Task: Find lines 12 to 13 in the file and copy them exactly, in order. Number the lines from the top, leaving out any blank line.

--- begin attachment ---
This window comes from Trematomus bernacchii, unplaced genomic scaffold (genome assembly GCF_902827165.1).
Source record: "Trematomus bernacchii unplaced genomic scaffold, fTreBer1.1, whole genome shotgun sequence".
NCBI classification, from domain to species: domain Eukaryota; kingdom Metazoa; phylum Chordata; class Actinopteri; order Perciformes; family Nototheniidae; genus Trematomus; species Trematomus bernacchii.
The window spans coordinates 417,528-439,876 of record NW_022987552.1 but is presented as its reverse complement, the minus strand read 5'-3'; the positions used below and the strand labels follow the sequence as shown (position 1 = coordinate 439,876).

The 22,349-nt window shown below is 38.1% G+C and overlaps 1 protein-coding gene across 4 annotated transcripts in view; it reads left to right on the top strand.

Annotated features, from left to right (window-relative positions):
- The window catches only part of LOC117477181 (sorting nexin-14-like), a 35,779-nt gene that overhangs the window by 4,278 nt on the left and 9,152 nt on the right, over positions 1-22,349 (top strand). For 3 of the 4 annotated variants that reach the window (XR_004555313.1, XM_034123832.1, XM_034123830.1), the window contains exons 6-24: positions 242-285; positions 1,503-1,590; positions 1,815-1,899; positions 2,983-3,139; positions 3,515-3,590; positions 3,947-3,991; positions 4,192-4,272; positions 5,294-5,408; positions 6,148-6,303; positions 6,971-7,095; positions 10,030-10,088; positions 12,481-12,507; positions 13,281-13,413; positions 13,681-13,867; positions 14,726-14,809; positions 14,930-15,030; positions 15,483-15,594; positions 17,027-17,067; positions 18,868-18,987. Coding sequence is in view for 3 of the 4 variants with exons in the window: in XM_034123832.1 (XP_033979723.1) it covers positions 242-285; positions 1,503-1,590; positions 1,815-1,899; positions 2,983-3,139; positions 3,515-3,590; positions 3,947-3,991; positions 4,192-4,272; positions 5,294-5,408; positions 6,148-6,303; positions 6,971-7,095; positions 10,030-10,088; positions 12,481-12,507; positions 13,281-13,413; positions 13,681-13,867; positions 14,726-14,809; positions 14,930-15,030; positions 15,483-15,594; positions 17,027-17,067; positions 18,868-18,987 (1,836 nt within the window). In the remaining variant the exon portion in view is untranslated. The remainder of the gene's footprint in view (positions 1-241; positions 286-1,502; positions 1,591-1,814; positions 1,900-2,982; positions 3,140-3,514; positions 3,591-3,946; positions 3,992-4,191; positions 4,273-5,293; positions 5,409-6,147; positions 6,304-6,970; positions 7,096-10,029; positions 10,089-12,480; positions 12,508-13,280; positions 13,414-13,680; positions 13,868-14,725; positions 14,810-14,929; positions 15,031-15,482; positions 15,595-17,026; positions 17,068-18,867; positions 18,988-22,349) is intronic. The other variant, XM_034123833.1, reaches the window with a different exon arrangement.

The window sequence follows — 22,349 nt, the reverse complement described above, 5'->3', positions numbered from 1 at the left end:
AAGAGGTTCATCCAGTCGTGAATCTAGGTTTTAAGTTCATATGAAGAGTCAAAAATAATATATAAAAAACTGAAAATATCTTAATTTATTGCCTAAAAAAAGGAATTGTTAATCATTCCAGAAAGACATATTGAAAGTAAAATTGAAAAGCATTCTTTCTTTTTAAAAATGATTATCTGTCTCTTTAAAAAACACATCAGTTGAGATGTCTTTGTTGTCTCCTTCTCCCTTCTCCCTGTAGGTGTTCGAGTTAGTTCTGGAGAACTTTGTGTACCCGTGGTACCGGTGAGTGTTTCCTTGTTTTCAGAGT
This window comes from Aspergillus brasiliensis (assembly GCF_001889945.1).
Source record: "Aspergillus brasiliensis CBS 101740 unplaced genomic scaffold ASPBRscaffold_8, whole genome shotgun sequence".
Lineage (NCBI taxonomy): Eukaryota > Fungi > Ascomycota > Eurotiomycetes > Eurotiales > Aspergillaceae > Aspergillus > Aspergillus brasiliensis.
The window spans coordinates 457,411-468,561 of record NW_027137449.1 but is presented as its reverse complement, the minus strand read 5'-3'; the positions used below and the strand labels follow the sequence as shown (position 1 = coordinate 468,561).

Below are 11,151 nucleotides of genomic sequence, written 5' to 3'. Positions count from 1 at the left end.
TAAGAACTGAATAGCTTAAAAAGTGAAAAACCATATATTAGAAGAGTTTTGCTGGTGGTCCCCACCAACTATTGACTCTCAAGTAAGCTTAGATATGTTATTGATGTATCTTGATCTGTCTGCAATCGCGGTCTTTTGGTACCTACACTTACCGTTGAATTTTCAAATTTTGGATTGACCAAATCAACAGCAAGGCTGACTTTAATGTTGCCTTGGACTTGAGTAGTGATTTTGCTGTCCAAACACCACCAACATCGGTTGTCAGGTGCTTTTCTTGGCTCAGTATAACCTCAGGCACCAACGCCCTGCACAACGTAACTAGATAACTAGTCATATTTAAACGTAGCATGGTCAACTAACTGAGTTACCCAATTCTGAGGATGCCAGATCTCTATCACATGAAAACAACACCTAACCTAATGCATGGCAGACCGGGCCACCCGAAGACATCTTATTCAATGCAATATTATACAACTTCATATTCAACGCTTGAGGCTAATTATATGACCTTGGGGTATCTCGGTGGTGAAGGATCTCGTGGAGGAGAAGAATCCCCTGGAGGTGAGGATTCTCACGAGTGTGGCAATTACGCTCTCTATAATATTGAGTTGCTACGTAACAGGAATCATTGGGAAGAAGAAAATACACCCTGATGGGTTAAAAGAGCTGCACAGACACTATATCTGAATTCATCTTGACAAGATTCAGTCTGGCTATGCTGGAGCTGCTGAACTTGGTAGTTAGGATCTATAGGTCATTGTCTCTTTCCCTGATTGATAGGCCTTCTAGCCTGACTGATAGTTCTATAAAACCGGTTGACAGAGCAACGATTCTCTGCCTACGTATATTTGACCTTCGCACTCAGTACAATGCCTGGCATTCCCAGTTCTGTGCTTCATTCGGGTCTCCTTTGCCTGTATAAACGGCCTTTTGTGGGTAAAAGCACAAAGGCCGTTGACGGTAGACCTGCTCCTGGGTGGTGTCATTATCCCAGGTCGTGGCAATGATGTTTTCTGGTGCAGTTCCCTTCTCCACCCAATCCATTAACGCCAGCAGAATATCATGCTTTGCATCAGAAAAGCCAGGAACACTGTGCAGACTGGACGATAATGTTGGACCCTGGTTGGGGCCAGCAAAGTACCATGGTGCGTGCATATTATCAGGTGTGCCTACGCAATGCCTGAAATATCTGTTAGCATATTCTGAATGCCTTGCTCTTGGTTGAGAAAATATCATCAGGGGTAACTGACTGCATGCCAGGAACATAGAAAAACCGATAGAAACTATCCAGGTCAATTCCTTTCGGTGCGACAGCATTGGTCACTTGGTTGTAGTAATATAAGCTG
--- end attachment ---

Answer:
Lineage (NCBI taxonomy): Eukaryota > Fungi > Ascomycota > Eurotiomycetes > Eurotiales > Aspergillaceae > Aspergillus > Aspergillus brasiliensis.
The window spans coordinates 457,411-468,561 of record NW_027137449.1 but is presented as its reverse complement, the minus strand read 5'-3'; the positions used below and the strand labels follow the sequence as shown (position 1 = coordinate 468,561).